Tag Archives: risk taking

What if?

There is a story of a Nativity Play where Joseph was naughty, and was demoted to play the Innkeeper. Apparently reformed, his two words “No room” were perfect in every rehearsal, until the performance. The substitute Joseph knocked wearily on the Inn door and asked for shelter, and the Innkeeper beamed at him and said, “Of course, come right in”!

As we read Mary’s story – this week her visit to cousin Elizabeth, and the mutual recognition of the two pregnant women (Luke 1:39-45 or 1:39-55), you might wonder if it could have worked out differently. What if Mary had refused to be part of God’s plan? What if Joseph had divorced her? There are endless possibilities.

But Elizabeth is right when she says, “blessed is she who believed that there would be a fulfillment of what was spoken to her by the Lord” (or, in easier language, “The Lord has blessed you because you believed that he will keep his promise.” (CEV). Mary will make some mistakes, suffer a lot, but she is a pattern for Christian life. She accepts difficulties and risks, because she is asked to play a part in God’s work, and believes the promises she is given.

As we get to Christmas, let’s remember all those people who took the risk of believing what God promised, and took their place in the story. Not just Mary and Joseph, but the unnamed shepherds, and the kind innkeeper. They remind us that we too are called to play a part in the ongoing story, to believe that what God promises will happen, and that the ordinary people are sometimes the most extraordinary.

Risks everywhere

How do you feel about taking risks? Do you enjoy being scared? For that matter, what do you think Christian faith has to say about taking risks?  This isn’t just a rhetorical opening. I want you to think clearly and have an answer: Does Christian faith encourage risk taking – if so, what sort and when? Does Christian faith discourage risk taking – again, what sort and when?

Jesus tells a story (Matthew 25:14-30) which involves huge amounts of money – a talent was a labourer’s wage for 15 years!!! – so the 3 are given, say £1m, £1/2 m and a mere £200,000. The stakes are high, the servants are not being asked to do odd jobs in their spare time.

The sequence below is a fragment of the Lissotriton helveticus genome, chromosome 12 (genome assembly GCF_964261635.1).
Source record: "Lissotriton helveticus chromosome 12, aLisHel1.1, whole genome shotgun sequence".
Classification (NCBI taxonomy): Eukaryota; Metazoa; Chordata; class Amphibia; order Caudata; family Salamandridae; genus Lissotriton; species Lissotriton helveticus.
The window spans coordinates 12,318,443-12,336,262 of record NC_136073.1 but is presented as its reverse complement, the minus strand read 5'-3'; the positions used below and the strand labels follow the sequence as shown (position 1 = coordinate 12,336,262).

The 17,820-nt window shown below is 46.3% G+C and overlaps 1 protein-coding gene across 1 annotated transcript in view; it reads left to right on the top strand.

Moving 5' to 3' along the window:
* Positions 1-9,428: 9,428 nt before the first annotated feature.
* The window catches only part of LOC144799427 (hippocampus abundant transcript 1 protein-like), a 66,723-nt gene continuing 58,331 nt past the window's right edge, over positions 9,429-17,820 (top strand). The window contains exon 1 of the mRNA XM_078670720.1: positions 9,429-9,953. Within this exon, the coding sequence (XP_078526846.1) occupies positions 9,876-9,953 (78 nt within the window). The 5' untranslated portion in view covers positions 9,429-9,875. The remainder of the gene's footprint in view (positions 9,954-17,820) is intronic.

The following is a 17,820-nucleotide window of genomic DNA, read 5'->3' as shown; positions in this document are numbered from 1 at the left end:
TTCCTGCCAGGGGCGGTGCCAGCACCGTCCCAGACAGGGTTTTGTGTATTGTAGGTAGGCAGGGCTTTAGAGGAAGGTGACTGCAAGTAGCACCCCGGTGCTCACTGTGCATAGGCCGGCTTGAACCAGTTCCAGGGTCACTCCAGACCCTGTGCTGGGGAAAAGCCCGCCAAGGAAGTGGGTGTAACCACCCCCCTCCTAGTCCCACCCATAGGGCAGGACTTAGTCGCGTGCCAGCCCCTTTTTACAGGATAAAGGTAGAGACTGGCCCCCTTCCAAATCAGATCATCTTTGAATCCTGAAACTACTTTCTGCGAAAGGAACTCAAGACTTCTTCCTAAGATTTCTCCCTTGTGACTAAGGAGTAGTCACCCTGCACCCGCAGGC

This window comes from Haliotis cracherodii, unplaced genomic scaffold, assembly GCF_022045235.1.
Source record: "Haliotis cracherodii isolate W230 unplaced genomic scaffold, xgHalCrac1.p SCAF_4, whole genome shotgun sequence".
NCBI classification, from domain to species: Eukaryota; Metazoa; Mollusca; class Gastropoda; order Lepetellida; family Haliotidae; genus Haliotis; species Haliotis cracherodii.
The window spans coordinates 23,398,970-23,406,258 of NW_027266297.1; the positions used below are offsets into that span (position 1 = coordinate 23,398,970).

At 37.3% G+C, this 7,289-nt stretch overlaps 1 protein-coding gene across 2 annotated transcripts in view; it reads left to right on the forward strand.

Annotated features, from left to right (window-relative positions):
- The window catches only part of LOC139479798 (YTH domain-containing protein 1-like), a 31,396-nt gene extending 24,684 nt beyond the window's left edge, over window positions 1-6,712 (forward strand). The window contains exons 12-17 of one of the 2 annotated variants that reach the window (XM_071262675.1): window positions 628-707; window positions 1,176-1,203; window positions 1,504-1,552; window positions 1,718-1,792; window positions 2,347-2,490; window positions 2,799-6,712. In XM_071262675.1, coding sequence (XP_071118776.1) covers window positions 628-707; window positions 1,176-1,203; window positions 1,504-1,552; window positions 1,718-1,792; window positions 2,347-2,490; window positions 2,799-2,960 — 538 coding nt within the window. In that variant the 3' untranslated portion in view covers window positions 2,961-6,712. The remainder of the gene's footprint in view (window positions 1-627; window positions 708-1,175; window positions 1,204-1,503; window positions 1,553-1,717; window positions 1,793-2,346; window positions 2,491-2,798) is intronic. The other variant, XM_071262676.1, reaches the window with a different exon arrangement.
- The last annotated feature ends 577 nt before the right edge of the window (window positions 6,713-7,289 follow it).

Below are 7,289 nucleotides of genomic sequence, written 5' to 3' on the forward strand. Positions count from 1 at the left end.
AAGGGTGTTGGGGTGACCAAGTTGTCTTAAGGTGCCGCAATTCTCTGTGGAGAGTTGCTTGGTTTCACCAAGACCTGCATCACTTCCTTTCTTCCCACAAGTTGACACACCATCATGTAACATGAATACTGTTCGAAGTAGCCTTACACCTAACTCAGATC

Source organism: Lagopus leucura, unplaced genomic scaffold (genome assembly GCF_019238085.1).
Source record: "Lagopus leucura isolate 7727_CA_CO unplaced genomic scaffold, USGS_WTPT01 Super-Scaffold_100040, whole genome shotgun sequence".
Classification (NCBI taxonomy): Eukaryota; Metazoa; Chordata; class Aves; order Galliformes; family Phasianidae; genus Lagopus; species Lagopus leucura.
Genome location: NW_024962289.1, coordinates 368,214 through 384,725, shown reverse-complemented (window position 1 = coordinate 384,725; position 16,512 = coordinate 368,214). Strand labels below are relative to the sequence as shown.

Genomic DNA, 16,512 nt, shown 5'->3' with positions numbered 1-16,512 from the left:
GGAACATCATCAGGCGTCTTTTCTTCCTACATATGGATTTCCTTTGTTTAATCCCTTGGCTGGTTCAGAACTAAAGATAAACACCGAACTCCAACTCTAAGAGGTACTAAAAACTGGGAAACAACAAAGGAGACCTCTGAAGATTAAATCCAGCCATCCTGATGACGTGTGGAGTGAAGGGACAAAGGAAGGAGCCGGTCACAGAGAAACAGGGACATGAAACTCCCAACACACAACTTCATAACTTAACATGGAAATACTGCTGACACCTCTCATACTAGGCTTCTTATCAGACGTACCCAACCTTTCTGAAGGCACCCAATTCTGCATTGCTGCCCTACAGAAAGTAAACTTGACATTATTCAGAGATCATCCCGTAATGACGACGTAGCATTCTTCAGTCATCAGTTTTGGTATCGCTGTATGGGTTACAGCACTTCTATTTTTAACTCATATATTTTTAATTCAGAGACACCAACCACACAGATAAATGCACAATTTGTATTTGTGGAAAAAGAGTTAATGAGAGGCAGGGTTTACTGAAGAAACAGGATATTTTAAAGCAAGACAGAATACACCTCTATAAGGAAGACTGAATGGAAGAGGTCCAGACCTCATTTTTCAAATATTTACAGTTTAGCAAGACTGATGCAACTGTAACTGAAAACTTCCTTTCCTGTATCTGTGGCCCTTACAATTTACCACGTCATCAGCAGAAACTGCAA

How might this apply to us? In my part of the Church we are being asked to move to working in Ministry Areas. – Fewer paid priests, but using the gifts of more people. Parishes working together in areas, with more opportunity to do things that could not be done in one Parish alone. Risks? High stakes? Changes – yes, its all there.  But you might say that these things are part of normal Christian life, mightn’t you?

The challenge, of course, is to take that positively. Not “It’ll never work!”, “Seen it all before”, “You can’t expect me to . . “ negativity, but – well, let’s see what the parable (or is it an allegory?) offers:

Jesus is the master, and the Church members are the slaves. In a difficult time, we are given gifts and the wits to use them – and will be judged on our energy and inventiveness. The gifts may not be evenly distributed, but we all have something to use, – and the amounts are huge!

We might think of spiritual gifts and physical ones, people skills and technical know-how, but don’t forget education, time and money. All of these are given (never owned, just borrowed) for a purpose.

The third slave fails, because he does not understand – perhaps does not want to! His master requires that he be inventive, take risks, and be fruitful. Not bothering, minding his own business, cultivating his resentments, is failure – and a failure for which he is rightly condemned. He has not done what is required of him. [It’s true we might say that God is not like the master, who appears harsh and unreasonable – we have reason to say God is not like that. But the parable makes the point that the servants were given – or loaned – these talents in the expectation, a reasonable expectation, that they would make the best use of them they could.]

What do you think about the future? There’s good and bad, of course, and change which is never easy. But more important, What are you going to do about it? Given a chance, an opportunity, how will you react?

Go back to the beginning. What did you think the Christian faith had to say about taking risks? It’s true that in general we might be expected to be careful, but I hope you understand what this parable has to say. It is important now, not because of the present position of the Church in society, but because the Christian faith requires, of all its members,

  • that they receive different gifts from God
  • and use those gifts, energetically and creatively, in his service

It’s not use coming back and saying “there wasn’t a safe option”; of course there isn’t. Get out there and take risks – that is what is required, and required of you, now, in Christian mission.